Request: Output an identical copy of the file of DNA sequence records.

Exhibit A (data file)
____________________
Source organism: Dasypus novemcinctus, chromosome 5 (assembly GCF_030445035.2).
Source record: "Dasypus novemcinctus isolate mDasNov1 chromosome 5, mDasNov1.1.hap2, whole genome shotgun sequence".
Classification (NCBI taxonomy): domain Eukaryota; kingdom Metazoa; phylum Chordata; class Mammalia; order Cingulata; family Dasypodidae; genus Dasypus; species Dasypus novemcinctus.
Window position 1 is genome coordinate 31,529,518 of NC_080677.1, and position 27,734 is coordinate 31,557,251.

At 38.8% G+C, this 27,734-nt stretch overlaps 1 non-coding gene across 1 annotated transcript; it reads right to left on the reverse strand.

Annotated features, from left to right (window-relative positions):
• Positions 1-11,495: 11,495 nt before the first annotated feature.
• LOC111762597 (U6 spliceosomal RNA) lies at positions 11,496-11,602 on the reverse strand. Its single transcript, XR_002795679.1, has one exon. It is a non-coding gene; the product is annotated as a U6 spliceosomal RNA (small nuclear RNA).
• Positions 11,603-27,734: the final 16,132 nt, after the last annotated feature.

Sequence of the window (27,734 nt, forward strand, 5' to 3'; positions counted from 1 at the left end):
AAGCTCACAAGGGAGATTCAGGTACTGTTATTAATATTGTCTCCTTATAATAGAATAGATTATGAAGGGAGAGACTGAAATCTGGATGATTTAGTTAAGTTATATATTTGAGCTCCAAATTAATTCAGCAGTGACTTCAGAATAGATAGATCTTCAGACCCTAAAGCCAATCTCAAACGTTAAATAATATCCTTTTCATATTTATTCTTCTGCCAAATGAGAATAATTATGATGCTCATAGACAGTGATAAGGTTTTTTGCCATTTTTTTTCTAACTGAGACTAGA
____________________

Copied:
Source organism: Dasypus novemcinctus, chromosome 5 (assembly GCF_030445035.2).
Source record: "Dasypus novemcinctus isolate mDasNov1 chromosome 5, mDasNov1.1.hap2, whole genome shotgun sequence".
Classification (NCBI taxonomy): domain Eukaryota; kingdom Metazoa; phylum Chordata; class Mammalia; order Cingulata; family Dasypodidae; genus Dasypus; species Dasypus novemcinctus.
Window position 1 is genome coordinate 31,529,518 of NC_080677.1, and position 27,734 is coordinate 31,557,251.

At 38.8% G+C, this 27,734-nt stretch overlaps 1 non-coding gene across 1 annotated transcript; it reads right to left on the reverse strand.

Annotated features, from left to right (window-relative positions):
• Positions 1-11,495: 11,495 nt before the first annotated feature.
• LOC111762597 (U6 spliceosomal RNA) lies at positions 11,496-11,602 on the reverse strand. Its single transcript, XR_002795679.1, has one exon. It is a non-coding gene; the product is annotated as a U6 spliceosomal RNA (small nuclear RNA).
• Positions 11,603-27,734: the final 16,132 nt, after the last annotated feature.

Sequence of the window (27,734 nt, forward strand, 5' to 3'; positions counted from 1 at the left end):
AAGCTCACAAGGGAGATTCAGGTACTGTTATTAATATTGTCTCCTTATAATAGAATAGATTATGAAGGGAGAGACTGAAATCTGGATGATTTAGTTAAGTTATATATTTGAGCTCCAAATTAATTCAGCAGTGACTTCAGAATAGATAGATCTTCAGACCCTAAAGCCAATCTCAAACGTTAAATAATATCCTTTTCATATTTATTCTTCTGCCAAATGAGAATAATTATGATGCTCATAGACAGTGATAAGGTTTTTTGCCATTTTTTTTCTAACTGAGACTAGA